Origin of replication (Ori)
• This is a specific sequence from where replication starts, when any piece of foreign DNA is linked to this sequence.
• The replication occurs inside the host cells. This sequence is also responsible for controlling the copy number of linked DNA.
• A prokayotic DNA has single origin of replication, while eukaryotic DNA may have more than one origin of replication.
• The vector also requires a selectable marker (antibiotic resistance gene) to identify and eliminate non transformants and selectively permit the growth of the transformants.[userpro_private]
• Transformation is a process through which a piece of DNA is introduced in a host bacterium.
• Generally, the genes encoding resistance to antibiotics such as tetracycline, ampicillin, kanamycin or chloramphenicol etc. are useful selectable markers for E. coli.
• A molecular marker is a fragment of the DNA molecule that is associated with certain trait(s) in an organism.
• Markers help us in determining the location (map position) of genes that control important traits.
• Types of molecular markers are: restriction fragment length polymorphisms (RFLPs); randomly amplified polymorphic DNAs (RAPDs); variable number of tandom repeats (VNTRs).
Recognition or Cloning sites
• The vector must also have at least one unique restriction endonuclease recognition site, to enable foreign DNA to be inserted into the vector, for the generation of a recombinant DNA molecule.
• Presence of a unique restriction site allows the particular restriction enzyme to cut the vector only at that site.
• Most of the commonly used vectors contain unique recognition sites for several restriction enzymes in a small region of DNA, which is referred to as a polylinker or multiple cloning site (MCS).
• A polylinker provides flexibility in the choice of restriction enzyme(s), that can be used for cloning.
• The ligation of alien DNA is carried out at a restriction site present in one of the two antibiotic resistance genes.
• Selection of recombinants, due to inactivation of antibiotics, is a burdensome procedure, because it requires simultaneous plating on two plates having different antibiotics.
• Alternative selectable markers have been developed which differentiate recombinants from non recombinants on the basis of their ability to produce colour in the presence of chromogenic substrate.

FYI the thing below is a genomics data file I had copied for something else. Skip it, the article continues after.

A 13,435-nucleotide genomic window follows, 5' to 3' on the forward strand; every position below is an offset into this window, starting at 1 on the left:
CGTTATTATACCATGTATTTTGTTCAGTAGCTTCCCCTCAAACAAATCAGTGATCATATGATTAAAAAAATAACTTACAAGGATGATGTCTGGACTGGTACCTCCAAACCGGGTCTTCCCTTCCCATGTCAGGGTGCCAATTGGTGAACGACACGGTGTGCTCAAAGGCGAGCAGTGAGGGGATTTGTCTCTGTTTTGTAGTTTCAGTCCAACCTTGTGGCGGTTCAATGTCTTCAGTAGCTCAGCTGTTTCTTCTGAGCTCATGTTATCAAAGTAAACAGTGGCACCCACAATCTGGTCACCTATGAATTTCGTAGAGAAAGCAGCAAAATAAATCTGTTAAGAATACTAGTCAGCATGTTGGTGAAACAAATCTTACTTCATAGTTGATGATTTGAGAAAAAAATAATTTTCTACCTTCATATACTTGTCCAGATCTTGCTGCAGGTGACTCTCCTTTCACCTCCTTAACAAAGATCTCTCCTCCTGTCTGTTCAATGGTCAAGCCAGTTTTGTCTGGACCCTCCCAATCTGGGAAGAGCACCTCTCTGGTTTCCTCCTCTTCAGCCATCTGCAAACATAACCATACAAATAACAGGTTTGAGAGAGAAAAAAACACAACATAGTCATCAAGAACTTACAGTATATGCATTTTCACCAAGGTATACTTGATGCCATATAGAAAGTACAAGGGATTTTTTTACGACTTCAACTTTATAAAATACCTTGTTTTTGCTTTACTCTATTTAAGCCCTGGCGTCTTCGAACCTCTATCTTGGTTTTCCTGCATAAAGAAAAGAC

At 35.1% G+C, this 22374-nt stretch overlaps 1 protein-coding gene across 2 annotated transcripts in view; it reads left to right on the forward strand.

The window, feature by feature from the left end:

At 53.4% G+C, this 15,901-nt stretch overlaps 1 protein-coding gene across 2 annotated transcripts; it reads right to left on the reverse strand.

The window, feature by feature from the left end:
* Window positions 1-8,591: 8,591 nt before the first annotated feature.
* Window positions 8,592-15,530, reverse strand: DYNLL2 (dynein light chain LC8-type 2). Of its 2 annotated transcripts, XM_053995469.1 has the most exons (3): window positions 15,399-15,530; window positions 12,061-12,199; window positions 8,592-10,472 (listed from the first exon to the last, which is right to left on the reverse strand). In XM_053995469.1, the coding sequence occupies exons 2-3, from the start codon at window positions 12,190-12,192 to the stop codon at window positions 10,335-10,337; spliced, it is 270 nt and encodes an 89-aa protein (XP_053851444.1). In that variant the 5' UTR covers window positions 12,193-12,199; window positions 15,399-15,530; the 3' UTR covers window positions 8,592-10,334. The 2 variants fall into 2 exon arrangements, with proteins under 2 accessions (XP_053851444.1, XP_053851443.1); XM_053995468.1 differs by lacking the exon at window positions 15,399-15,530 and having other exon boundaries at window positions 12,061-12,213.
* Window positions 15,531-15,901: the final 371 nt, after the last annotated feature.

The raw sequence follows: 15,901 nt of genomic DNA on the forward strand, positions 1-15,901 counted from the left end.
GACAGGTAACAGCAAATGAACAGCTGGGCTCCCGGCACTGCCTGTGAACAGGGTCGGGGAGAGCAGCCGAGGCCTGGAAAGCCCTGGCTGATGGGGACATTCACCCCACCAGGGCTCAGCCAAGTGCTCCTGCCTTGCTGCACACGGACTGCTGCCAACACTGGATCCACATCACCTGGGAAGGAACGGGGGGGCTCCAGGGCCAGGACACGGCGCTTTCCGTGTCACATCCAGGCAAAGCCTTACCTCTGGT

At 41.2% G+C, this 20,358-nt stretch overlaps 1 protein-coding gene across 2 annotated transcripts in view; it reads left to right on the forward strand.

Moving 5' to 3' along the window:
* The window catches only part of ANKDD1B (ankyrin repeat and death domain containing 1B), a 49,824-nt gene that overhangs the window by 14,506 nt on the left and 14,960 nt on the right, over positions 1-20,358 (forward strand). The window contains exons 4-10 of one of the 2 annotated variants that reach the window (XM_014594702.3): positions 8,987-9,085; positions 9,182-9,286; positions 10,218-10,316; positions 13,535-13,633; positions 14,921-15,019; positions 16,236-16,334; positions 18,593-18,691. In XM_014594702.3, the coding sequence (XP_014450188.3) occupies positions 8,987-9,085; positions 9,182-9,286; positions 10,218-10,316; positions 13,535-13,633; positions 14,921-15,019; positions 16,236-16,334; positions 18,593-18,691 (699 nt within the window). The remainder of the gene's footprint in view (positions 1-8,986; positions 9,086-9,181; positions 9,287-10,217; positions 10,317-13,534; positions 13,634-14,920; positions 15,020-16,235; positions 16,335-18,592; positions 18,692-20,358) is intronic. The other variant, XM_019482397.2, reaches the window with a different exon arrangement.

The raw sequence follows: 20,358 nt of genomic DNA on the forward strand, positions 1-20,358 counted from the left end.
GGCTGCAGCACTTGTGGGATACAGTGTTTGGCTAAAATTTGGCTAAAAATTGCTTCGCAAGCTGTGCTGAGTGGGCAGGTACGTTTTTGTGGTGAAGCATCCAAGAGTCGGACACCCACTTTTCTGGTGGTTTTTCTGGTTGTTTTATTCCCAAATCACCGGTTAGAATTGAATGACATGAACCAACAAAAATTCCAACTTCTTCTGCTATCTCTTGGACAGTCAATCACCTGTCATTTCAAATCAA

• In this, a recombinant DNA is inserted within the coding sequence of an enzyme, 0-galactosidase. This results in the inactivation of the enzyme, which is referred to as insertional inactivation.
• The presence of a chromogenic substrate gives blue coloured colonies, if the plasmid in the bacteria does not have an insert. Presence of an insert results in insertional inactivation of the p-galactosidase, and the colonies do not produce any colour, which are identified as recombinant colonies.
• The presence of restriction sites within the markers fefR and ampR permits an easy selection for cells transformed with the recombinant pBR322. Insertion of the DNA fragment into the plasmid using restriction enzyme, Pstl or Pvul, places the DNA insert within the gene ampR and thus makes it nonfunctional.
• Bacterial cells containing such a recombinant pBR322 will be unable to grow in the presence of ampicillin, but will grow on tetracycline containing medium. Similarly, when restriction enzyme BamHI or Sail is used, the DNA insert is placed within the gene fefR making it nonfunctional.
• The inactivation of a gene by insertion of a DNA sequence (in this case, the DNA insert) within it is known as insertional inactivation. Bacterial cells possessing such a recombinant pBR322 will, therefore, grow on ampicillin but not on tetracycline. The feature of insertional inactivation allows an easy selection of a single bacterial cell having recombinant pBR322 from among 10s other types of cells.[/userpro_private]